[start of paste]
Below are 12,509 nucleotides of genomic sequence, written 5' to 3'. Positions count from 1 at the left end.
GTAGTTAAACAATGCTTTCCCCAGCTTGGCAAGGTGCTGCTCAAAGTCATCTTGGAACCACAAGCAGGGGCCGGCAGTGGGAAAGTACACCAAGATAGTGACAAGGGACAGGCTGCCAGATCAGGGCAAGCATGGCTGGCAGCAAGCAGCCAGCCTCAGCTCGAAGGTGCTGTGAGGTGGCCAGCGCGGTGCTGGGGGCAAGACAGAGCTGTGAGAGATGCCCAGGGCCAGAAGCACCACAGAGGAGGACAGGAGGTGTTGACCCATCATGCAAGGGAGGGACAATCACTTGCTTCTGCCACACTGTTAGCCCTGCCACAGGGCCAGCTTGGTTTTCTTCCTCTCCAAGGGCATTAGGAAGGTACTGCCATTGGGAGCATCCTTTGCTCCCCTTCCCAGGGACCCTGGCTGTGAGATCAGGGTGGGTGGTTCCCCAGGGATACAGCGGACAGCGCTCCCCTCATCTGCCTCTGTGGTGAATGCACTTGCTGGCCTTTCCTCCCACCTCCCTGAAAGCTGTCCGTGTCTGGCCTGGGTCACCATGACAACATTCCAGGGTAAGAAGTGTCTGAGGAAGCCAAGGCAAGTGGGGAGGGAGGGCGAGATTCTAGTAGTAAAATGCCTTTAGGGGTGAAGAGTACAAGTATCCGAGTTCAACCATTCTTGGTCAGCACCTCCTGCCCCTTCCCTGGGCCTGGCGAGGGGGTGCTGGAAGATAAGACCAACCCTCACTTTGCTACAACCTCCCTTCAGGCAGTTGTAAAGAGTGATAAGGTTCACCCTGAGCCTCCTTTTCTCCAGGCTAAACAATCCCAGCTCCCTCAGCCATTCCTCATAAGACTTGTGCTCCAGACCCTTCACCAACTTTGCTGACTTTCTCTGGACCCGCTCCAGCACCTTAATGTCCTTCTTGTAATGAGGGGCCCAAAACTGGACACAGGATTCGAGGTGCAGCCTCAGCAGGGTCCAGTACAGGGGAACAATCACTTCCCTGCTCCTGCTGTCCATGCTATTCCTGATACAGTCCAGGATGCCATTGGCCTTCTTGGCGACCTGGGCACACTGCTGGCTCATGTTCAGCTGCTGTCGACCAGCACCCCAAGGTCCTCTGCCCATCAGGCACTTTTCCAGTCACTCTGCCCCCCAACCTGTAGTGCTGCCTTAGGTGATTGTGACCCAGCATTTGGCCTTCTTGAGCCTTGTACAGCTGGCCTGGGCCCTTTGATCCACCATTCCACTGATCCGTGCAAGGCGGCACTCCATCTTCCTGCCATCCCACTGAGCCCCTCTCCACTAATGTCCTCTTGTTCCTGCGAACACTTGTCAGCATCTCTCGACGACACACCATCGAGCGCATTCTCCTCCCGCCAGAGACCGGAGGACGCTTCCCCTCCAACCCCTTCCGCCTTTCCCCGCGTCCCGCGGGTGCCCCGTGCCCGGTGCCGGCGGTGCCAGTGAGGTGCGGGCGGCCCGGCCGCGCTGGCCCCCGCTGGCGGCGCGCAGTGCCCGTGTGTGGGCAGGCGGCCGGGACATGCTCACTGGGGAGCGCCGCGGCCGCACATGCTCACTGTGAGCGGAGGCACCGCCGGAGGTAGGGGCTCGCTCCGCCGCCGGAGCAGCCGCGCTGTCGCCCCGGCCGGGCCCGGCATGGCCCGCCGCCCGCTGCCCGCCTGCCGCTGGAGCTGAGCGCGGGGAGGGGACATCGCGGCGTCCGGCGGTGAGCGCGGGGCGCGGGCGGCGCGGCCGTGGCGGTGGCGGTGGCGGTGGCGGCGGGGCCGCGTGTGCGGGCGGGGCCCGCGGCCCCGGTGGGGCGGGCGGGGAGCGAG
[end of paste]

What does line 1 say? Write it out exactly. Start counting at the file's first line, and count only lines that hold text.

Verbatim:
Below are 12,509 nucleotides of genomic sequence, written 5' to 3'. Positions count from 1 at the left end.